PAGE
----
Spenser agrees to look into the homicide though from what he knows of the actor he deserves lock-up, just probably not for this murder. The private investigator meets Jumbo's booze buddy bodyguard Native American Zebulon Sixkill, Spenser sees passed the tough guy image Z displays for the world to the inner person who is a caring soul. As they team up and he mentors Z, the case turns even uglier with bi-coastal connections.

    With his mind boggling superb thirty-ninth Spenser thriller, the late Robert B. Parker pays homage to him self. This is a great entry made fresh by the title character. The story line is action-packed from the moment Quirk quietly asks for Spenser's street savvy assistance and never slows down as Mr. Parker provides an entertaining mystery.

    Harriet Klausner

    0 out of 1 people found this review helpful.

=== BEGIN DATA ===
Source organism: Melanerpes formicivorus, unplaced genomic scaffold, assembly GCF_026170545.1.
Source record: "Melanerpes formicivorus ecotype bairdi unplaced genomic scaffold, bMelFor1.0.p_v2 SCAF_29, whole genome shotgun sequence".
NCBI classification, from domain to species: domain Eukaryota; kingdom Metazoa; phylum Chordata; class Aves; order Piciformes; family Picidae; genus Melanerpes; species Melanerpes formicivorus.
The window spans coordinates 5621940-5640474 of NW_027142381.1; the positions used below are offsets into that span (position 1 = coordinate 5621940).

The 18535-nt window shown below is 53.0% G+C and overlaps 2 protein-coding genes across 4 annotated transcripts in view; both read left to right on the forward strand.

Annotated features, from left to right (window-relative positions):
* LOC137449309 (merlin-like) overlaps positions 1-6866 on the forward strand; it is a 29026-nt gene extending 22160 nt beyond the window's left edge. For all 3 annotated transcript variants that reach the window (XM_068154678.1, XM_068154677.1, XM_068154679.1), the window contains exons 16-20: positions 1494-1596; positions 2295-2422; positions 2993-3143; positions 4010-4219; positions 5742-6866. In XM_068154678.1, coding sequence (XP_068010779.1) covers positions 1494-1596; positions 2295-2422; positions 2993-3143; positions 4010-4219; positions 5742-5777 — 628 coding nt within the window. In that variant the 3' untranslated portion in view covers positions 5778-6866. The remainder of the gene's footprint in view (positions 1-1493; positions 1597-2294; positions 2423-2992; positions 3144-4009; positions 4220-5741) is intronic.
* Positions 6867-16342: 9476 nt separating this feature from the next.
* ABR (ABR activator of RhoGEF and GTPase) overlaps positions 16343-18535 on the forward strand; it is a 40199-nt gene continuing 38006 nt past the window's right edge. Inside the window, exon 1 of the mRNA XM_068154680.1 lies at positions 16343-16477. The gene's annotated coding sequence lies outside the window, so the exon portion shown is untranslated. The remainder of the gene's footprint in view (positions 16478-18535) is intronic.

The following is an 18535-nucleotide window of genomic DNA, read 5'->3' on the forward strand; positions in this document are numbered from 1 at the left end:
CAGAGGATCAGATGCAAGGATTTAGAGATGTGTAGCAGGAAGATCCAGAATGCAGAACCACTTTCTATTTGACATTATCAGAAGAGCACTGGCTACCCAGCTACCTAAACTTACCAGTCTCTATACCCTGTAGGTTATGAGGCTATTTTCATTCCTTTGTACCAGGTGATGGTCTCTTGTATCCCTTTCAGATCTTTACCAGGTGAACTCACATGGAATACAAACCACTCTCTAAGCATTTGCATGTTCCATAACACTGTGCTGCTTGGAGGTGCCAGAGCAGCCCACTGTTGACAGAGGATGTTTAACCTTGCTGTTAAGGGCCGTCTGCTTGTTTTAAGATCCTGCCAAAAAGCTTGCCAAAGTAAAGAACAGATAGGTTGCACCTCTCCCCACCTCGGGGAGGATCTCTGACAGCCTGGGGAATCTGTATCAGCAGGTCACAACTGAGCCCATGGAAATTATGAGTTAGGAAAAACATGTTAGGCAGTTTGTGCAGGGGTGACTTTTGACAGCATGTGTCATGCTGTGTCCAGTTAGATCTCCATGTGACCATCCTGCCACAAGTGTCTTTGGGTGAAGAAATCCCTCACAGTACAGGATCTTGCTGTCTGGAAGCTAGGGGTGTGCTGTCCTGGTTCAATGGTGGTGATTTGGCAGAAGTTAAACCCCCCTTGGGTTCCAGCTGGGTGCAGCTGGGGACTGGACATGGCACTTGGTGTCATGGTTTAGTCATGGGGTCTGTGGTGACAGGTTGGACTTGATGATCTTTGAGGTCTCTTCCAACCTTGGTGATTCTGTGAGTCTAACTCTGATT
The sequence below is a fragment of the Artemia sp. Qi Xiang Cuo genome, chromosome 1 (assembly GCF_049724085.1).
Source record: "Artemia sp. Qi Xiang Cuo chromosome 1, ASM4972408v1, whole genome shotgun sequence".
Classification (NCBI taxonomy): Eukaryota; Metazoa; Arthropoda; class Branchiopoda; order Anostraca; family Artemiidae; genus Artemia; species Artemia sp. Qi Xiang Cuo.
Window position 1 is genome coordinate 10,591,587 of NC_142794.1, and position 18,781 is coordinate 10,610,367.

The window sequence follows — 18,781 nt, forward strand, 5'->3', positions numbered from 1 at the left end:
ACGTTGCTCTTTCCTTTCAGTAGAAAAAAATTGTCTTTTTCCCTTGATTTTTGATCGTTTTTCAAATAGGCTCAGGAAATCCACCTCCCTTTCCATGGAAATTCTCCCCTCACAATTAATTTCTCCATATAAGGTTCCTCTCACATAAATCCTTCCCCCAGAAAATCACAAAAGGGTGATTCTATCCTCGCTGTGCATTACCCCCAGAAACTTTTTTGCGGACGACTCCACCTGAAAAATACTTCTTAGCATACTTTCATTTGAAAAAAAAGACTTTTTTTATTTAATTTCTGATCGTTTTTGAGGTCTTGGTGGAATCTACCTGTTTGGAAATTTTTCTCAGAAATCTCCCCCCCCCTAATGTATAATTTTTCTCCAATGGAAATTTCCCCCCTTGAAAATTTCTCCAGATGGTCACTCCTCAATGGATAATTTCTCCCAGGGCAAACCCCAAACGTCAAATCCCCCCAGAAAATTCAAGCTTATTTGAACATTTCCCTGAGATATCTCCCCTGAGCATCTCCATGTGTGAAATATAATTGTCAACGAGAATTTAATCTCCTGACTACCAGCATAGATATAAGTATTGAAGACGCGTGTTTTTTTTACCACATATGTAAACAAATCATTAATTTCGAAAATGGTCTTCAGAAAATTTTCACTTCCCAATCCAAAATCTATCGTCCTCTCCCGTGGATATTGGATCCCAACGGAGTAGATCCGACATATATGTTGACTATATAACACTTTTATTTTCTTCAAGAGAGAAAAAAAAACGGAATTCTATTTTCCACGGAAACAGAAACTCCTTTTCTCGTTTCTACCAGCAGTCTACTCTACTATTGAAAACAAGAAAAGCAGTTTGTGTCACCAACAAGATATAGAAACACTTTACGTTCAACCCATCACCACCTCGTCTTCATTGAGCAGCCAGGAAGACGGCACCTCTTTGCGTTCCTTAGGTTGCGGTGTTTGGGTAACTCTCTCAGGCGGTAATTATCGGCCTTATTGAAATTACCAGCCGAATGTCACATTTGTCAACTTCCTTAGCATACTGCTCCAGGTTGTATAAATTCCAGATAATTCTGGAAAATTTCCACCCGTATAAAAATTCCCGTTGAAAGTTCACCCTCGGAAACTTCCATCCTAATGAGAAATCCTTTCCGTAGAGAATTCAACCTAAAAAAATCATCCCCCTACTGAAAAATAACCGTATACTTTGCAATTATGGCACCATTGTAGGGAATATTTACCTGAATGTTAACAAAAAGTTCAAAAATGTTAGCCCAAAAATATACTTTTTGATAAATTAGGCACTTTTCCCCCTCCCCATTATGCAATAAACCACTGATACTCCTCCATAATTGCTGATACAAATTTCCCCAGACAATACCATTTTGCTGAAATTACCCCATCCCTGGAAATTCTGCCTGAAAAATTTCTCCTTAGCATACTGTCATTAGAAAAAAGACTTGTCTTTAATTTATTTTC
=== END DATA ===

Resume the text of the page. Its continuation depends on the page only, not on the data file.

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  • Posted May 28, 2011

    more from this reviewer

    Probably his best in a couple years

    Zebulon Sixkill is a keeper! A new and intriguing character as only Parker can create! I hope some other writer picks up the franchise and carries on the tradition. R.I.P. Mr. Parker...you'll be missed!!!

    Was this review helpful? Yes  No   Report this review
  • Anonymous

    Posted June 29, 2011

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    Posted May 30, 2011

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  • Anonymous

    Posted October 2, 2011

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  • Anonymous

    Posted May 6, 2011

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  • Anonymous

    Posted September 7, 2011